Keeping brains active may help fight Alzheimer’s plaque

From CNN Health’s blog:

People who keep their brains active throughout life – performing brain-stimulating activities like reading, writing, and playing games – appear to have lower levels of the protein that forms brain clogging amyloid plaque. Amyloid plaque is used by doctors and researchers to characterize Alzheimer’s Disease.

While numerous studies have found associations between being physically and mentally active and having lower risk for Alzheimer’s disease, the researchers in a study published in the JAMA Archives of Neurology produced brain scan images to show that lifelong mental activities are associated with lower levels of amyloid deposits in the brain. The study was supported by grants from the Alzheimer’s Association and the National Institutes of Health.

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About UWF Center on Aging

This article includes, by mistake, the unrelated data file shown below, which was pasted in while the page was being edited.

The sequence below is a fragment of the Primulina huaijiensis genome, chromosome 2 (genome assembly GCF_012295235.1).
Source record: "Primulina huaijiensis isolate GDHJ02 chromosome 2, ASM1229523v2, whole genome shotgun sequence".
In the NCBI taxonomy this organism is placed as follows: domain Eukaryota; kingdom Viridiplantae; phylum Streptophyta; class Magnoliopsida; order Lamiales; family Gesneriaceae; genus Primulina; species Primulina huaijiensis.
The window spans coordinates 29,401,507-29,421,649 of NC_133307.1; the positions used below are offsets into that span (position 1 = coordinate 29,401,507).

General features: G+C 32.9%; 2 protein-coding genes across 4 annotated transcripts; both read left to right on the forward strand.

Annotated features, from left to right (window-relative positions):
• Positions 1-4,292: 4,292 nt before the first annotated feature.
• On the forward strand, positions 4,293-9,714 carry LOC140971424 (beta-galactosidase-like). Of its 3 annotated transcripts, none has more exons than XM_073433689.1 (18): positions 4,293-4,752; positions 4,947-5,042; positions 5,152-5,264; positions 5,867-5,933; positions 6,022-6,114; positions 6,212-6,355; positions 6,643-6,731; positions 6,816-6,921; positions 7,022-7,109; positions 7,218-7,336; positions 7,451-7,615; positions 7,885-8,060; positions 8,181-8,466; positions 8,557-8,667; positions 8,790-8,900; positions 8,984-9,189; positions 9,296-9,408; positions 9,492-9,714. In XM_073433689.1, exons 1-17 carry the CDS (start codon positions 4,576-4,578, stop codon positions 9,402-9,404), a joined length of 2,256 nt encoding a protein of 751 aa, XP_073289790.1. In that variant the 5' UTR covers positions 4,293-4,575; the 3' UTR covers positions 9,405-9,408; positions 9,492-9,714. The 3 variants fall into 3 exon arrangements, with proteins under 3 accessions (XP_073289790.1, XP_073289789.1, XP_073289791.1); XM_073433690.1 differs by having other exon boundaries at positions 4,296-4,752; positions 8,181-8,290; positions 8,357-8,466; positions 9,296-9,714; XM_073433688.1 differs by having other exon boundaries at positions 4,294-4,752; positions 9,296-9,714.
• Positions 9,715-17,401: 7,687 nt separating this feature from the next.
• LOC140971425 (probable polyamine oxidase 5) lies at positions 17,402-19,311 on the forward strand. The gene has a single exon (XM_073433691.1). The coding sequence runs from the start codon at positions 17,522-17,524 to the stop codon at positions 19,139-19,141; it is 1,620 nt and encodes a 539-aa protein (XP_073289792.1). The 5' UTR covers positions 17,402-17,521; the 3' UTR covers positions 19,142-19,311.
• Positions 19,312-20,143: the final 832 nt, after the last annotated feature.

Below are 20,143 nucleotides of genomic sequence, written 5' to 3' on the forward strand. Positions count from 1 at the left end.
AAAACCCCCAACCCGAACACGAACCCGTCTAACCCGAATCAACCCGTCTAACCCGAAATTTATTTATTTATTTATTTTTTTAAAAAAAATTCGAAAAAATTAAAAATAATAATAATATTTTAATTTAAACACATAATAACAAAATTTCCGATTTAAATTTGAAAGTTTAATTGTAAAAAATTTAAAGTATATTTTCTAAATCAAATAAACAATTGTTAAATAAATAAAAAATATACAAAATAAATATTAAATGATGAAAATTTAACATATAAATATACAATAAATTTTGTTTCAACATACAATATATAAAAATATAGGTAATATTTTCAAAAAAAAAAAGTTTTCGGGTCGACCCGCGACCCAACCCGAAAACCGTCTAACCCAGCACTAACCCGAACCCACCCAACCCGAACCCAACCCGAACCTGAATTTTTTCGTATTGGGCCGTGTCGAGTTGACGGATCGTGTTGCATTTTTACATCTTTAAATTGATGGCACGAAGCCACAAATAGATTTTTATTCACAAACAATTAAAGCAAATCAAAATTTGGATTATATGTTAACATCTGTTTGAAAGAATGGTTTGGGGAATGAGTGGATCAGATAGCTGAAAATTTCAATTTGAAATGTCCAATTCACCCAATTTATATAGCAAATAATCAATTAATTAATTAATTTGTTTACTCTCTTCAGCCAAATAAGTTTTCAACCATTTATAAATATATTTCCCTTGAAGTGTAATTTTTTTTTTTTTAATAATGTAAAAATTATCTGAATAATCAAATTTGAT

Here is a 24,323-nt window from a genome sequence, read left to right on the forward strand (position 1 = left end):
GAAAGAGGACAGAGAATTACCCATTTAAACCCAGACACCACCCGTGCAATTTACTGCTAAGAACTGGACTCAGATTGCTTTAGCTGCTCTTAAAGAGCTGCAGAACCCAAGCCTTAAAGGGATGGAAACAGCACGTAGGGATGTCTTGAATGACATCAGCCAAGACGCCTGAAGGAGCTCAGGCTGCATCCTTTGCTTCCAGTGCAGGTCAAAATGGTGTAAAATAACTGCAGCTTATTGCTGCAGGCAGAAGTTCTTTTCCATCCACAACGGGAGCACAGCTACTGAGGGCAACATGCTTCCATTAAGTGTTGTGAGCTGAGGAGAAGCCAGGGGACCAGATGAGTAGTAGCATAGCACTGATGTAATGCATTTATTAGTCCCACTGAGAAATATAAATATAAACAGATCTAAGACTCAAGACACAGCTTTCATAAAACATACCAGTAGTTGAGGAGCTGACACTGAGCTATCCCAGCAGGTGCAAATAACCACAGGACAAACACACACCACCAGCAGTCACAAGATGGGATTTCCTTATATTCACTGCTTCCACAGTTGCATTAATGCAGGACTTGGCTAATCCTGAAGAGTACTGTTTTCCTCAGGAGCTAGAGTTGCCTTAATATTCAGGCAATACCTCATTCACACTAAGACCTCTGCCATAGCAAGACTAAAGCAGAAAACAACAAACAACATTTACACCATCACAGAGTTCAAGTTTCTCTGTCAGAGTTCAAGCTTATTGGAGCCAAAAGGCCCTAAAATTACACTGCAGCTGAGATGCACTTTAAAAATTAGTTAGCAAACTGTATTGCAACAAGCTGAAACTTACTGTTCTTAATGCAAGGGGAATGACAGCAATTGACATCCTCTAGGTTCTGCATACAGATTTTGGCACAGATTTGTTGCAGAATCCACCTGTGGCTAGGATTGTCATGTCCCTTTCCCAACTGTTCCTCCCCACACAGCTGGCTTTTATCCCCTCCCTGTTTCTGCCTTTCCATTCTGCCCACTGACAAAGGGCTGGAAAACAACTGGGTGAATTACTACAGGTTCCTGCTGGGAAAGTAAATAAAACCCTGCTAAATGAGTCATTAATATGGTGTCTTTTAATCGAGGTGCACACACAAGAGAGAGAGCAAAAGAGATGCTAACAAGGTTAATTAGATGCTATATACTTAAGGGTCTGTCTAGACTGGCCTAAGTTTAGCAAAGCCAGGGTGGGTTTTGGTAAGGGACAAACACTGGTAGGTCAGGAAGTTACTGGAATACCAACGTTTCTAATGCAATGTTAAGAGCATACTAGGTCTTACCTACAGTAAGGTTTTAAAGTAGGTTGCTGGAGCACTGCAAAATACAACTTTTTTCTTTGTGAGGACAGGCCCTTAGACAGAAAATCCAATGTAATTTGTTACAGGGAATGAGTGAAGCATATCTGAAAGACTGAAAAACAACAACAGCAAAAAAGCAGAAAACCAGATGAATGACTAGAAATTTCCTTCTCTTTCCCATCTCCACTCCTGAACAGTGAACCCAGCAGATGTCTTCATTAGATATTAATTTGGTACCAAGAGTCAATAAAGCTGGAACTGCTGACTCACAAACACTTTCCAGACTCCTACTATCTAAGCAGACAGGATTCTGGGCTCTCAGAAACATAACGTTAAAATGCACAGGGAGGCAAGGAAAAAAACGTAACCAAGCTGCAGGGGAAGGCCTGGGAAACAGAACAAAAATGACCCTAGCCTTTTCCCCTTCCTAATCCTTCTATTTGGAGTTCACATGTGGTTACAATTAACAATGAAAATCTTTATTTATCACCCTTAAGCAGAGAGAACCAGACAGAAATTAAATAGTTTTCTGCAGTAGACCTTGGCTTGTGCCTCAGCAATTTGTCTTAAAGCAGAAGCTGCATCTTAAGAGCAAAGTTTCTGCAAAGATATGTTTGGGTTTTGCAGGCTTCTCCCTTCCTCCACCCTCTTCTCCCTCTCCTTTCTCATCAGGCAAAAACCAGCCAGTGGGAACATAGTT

The Center on Aging at the University of West Florida was established in the Fall of 2010 when the School of Psychological and Behavioral Sciences faculty along with assistance from Sponsored Research submitted a grant to the State University System Board of Governors in support of aging initiatives for Northwest Florida. Its mission is to improve the quality of life of aging adults through the application of science to address challenges associated with aging and to promote healthy aging, with an emphasis on prevention. This will be accomplished through inter-disciplinary and inter-professional efforts of basic and applied research, consultation, and partnerships with community agencies. Education and training, direct services to the aging population, and public awareness and understanding of the contributions and needs of elders will be primary objectives.
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